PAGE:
Year of Publication

2016

College

Public Health

Degree Name

Master of Public Health (M.P.H.)

Committee Chair

April Young, PhD, MPH

Committee Member

David Mannino, MD

Committee Member

Wayne T. Sanderson, PhD, MS, CIH

Abstract

Aim: To identify demographic, behavioral, and interpersonal characteristics associated with hepatitis C (HCV) serostatus disclosure among adult, rural, high-risk people who use drugs (PWUD) in Appalachian Kentucky.

Methods: Laboratory confirmed HCV antibody-positive participants (n=243), drawn from the fifth follow-up assessment of a longitudinal study of rural PWUD, completed interviewer-administered questionnaires eliciting demographic and interpersonal characteristics, risk behaviors, and information on HCV disclosure. Correlates of HCV disclosure were assessed using logistic regression.

Results: Most (69.1%) reported disclosing their HCV-positive status to at least one of their social referents (current or past sex partners, current or past injection drug use (IDU) partners, family, friends, or spouse), but few told the people with whom they inject drugs (3.8% disclosed to current, and 1.4% disclosed to past IDU partners). In multivariate analysis, adjusting for confounders and time since HCV diagnosis, male gender (AOR=0.40, 95% CI [0.20, 0.78]), older age (AOR=0.96, 95% CI [0.92, 1.00]), lifetime history of injection drug use (AOR=0.26, 95% CI [0.07, 0.99]), and lifetime history of drug treatment (AOR=0.34, 95% CI [0.18, 0.65]) were associated with decreased odds of HCV disclosure.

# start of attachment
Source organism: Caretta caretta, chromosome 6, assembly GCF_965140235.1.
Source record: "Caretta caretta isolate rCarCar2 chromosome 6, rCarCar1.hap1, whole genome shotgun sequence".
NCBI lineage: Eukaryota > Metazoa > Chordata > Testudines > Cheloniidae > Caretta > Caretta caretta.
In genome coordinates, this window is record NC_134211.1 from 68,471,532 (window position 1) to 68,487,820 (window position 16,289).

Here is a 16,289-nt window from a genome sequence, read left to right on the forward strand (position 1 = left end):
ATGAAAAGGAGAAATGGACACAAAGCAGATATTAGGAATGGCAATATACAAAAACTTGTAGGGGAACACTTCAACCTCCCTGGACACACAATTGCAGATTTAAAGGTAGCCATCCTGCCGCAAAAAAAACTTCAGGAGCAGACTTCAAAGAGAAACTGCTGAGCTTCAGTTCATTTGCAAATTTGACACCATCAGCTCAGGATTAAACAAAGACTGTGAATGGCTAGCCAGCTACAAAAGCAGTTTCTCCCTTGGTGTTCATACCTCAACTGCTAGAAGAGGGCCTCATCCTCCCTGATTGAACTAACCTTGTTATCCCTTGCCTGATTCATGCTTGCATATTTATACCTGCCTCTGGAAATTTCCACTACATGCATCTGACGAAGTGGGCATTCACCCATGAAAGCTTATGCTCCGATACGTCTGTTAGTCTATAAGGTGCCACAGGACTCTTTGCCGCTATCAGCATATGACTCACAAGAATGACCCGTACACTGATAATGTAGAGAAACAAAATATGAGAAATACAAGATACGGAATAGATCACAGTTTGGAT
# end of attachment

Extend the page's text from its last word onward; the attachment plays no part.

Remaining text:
Conclusions: While most participants reported HCV disclosure, the almost complete absence of disclosure to current or former injection drug use partners was concerning. Although further research is warranted, it is clear that interventions are needed to encourage HCV disclosure among those most at risk of transmitting, or becoming infected with, HCV.

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